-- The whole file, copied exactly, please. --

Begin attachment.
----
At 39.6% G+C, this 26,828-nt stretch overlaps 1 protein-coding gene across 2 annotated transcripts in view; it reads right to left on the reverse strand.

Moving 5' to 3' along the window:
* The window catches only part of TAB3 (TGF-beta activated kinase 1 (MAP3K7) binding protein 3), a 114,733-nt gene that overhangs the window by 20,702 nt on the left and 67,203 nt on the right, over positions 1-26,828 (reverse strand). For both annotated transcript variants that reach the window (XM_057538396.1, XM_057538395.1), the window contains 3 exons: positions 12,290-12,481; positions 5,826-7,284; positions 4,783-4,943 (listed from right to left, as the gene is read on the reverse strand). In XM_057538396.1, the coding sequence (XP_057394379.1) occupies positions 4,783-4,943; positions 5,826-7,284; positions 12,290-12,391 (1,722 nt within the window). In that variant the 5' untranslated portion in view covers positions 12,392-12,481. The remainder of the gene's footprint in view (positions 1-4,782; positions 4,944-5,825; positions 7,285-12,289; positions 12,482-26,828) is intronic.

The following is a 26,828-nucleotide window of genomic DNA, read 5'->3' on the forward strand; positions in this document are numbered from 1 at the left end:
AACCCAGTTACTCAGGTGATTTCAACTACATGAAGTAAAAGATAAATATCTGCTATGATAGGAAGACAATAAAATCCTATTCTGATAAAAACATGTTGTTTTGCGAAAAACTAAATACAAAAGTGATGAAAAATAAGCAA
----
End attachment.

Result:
At 39.6% G+C, this 26,828-nt stretch overlaps 1 protein-coding gene across 2 annotated transcripts in view; it reads right to left on the reverse strand.

Moving 5' to 3' along the window:
* The window catches only part of TAB3 (TGF-beta activated kinase 1 (MAP3K7) binding protein 3), a 114,733-nt gene that overhangs the window by 20,702 nt on the left and 67,203 nt on the right, over positions 1-26,828 (reverse strand). For both annotated transcript variants that reach the window (XM_057538396.1, XM_057538395.1), the window contains 3 exons: positions 12,290-12,481; positions 5,826-7,284; positions 4,783-4,943 (listed from right to left, as the gene is read on the reverse strand). In XM_057538396.1, the coding sequence (XP_057394379.1) occupies positions 4,783-4,943; positions 5,826-7,284; positions 12,290-12,391 (1,722 nt within the window). In that variant the 5' untranslated portion in view covers positions 12,392-12,481. The remainder of the gene's footprint in view (positions 1-4,782; positions 4,944-5,825; positions 7,285-12,289; positions 12,482-26,828) is intronic.

The following is a 26,828-nucleotide window of genomic DNA, read 5'->3' on the forward strand; positions in this document are numbered from 1 at the left end:
AACCCAGTTACTCAGGTGATTTCAACTACATGAAGTAAAAGATAAATATCTGCTATGATAGGAAGACAATAAAATCCTATTCTGATAAAAACATGTTGTTTTGCGAAAAACTAAATACAAAAGTGATGAAAAATAAGCAA